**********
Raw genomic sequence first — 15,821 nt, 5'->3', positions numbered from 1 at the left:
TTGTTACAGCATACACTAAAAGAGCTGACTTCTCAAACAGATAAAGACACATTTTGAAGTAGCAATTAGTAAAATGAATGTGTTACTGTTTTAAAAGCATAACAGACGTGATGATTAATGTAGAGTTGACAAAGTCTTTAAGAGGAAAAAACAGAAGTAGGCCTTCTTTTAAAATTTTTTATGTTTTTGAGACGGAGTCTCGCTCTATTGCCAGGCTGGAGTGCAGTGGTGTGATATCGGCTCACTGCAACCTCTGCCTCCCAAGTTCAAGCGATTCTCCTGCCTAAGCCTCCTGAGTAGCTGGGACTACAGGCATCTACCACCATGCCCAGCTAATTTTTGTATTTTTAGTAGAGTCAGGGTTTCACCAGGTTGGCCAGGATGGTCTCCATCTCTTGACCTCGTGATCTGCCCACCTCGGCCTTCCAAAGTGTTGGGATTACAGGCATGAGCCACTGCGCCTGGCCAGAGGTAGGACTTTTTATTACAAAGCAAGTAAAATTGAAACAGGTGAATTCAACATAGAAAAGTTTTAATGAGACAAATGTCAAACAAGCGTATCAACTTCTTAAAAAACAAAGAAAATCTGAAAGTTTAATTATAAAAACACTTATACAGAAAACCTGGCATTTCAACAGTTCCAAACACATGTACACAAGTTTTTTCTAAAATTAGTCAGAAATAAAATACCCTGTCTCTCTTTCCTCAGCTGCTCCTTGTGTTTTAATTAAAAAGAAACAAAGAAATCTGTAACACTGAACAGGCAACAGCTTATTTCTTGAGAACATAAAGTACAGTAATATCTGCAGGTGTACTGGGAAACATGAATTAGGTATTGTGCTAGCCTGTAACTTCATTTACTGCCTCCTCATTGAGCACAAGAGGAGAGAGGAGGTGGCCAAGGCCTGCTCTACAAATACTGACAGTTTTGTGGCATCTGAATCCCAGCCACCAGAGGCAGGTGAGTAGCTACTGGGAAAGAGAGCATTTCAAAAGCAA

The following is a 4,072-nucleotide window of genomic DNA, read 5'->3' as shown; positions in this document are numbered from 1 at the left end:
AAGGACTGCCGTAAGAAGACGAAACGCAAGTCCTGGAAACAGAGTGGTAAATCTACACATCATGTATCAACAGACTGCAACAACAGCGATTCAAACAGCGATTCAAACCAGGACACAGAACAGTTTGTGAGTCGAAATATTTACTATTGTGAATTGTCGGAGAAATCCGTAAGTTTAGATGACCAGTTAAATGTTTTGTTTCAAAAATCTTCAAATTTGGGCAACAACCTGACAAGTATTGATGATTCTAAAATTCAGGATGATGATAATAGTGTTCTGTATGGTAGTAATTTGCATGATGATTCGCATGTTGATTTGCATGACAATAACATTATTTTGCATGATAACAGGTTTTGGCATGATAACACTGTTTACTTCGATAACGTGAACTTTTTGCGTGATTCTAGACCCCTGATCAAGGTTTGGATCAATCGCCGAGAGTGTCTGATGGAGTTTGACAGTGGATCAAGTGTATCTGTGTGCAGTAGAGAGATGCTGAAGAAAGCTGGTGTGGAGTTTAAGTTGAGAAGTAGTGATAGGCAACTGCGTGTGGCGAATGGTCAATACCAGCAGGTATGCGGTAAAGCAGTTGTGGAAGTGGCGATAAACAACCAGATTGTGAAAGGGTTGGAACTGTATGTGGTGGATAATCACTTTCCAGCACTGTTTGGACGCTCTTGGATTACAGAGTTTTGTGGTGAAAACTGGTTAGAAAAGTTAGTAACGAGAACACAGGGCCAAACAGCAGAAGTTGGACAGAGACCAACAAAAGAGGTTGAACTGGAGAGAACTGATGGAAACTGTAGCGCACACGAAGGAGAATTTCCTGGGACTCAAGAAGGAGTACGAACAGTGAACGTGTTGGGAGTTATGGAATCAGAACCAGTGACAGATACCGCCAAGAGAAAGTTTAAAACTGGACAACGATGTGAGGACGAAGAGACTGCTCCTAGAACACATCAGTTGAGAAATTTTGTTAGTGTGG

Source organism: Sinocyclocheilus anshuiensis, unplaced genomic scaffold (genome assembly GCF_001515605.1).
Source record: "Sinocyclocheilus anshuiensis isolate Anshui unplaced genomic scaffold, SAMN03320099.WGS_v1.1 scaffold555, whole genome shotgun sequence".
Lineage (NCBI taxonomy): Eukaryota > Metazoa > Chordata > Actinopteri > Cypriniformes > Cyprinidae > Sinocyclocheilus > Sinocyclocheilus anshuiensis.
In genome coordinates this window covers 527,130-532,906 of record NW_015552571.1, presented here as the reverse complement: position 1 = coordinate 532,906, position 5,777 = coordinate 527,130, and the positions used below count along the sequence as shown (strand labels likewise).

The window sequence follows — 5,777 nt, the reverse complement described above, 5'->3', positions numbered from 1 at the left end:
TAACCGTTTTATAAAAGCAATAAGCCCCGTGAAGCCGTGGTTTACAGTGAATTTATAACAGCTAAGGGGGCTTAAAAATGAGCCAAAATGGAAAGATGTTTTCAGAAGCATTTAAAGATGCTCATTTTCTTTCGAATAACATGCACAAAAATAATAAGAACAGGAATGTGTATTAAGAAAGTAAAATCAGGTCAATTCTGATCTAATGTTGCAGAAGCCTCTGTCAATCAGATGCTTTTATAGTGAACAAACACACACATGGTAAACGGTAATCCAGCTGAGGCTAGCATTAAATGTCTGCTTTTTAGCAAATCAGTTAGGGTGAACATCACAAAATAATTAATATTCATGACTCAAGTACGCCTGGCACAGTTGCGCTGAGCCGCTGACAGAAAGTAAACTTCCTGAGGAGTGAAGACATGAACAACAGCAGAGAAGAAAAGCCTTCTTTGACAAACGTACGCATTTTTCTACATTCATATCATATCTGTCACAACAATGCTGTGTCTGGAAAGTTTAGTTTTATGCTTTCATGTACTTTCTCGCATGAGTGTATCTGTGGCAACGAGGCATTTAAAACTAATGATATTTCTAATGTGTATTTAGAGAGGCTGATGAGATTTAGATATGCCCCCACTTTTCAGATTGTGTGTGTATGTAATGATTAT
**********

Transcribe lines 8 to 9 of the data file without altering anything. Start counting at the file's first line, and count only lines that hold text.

In genome coordinates this window covers 527,130-532,906 of record NW_015552571.1, presented here as the reverse complement: position 1 = coordinate 532,906, position 5,777 = coordinate 527,130, and the positions used below count along the sequence as shown (strand labels likewise).

The window sequence follows — 5,777 nt, the reverse complement described above, 5'->3', positions numbered from 1 at the left end: